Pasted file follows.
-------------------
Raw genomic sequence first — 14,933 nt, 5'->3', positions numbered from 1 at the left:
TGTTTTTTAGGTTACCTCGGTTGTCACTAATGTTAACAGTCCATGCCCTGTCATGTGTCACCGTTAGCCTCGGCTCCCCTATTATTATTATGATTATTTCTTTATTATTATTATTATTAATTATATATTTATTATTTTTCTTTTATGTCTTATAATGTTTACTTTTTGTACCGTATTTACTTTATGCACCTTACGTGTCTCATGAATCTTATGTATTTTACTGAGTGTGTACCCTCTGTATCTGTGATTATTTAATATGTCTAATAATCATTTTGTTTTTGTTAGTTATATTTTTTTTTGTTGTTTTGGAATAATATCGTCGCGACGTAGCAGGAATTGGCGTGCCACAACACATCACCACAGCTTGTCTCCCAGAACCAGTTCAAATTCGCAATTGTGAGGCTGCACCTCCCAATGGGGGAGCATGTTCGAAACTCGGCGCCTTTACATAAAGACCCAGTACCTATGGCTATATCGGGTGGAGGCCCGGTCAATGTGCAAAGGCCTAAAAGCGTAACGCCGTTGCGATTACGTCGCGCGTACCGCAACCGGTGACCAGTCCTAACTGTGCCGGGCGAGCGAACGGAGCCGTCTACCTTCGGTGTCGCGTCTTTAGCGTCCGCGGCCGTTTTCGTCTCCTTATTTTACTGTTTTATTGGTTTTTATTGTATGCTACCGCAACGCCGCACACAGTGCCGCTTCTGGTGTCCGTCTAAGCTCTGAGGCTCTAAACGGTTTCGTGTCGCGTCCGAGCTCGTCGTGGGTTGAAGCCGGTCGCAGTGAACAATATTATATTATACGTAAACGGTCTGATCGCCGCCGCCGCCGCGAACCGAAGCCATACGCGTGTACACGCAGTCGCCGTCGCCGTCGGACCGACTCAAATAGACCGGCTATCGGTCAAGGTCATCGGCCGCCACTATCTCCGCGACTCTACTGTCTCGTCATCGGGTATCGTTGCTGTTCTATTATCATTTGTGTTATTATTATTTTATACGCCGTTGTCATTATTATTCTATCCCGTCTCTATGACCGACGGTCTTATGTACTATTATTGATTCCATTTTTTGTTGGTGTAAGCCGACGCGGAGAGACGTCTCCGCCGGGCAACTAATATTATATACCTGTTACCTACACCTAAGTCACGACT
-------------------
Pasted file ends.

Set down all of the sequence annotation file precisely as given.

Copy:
Raw genomic sequence first — 14,933 nt, 5'->3', positions numbered from 1 at the left:
TGTTTTTTAGGTTACCTCGGTTGTCACTAATGTTAACAGTCCATGCCCTGTCATGTGTCACCGTTAGCCTCGGCTCCCCTATTATTATTATGATTATTTCTTTATTATTATTATTATTAATTATATATTTATTATTTTTCTTTTATGTCTTATAATGTTTACTTTTTGTACCGTATTTACTTTATGCACCTTACGTGTCTCATGAATCTTATGTATTTTACTGAGTGTGTACCCTCTGTATCTGTGATTATTTAATATGTCTAATAATCATTTTGTTTTTGTTAGTTATATTTTTTTTTGTTGTTTTGGAATAATATCGTCGCGACGTAGCAGGAATTGGCGTGCCACAACACATCACCACAGCTTGTCTCCCAGAACCAGTTCAAATTCGCAATTGTGAGGCTGCACCTCCCAATGGGGGAGCATGTTCGAAACTCGGCGCCTTTACATAAAGACCCAGTACCTATGGCTATATCGGGTGGAGGCCCGGTCAATGTGCAAAGGCCTAAAAGCGTAACGCCGTTGCGATTACGTCGCGCGTACCGCAACCGGTGACCAGTCCTAACTGTGCCGGGCGAGCGAACGGAGCCGTCTACCTTCGGTGTCGCGTCTTTAGCGTCCGCGGCCGTTTTCGTCTCCTTATTTTACTGTTTTATTGGTTTTTATTGTATGCTACCGCAACGCCGCACACAGTGCCGCTTCTGGTGTCCGTCTAAGCTCTGAGGCTCTAAACGGTTTCGTGTCGCGTCCGAGCTCGTCGTGGGTTGAAGCCGGTCGCAGTGAACAATATTATATTATACGTAAACGGTCTGATCGCCGCCGCCGCCGCGAACCGAAGCCATACGCGTGTACACGCAGTCGCCGTCGCCGTCGGACCGACTCAAATAGACCGGCTATCGGTCAAGGTCATCGGCCGCCACTATCTCCGCGACTCTACTGTCTCGTCATCGGGTATCGTTGCTGTTCTATTATCATTTGTGTTATTATTATTTTATACGCCGTTGTCATTATTATTCTATCCCGTCTCTATGACCGACGGTCTTATGTACTATTATTGATTCCATTTTTTGTTGGTGTAAGCCGACGCGGAGAGACGTCTCCGCCGGGCAACTAATATTATATACCTGTTACCTACACCTAAGTCACGACT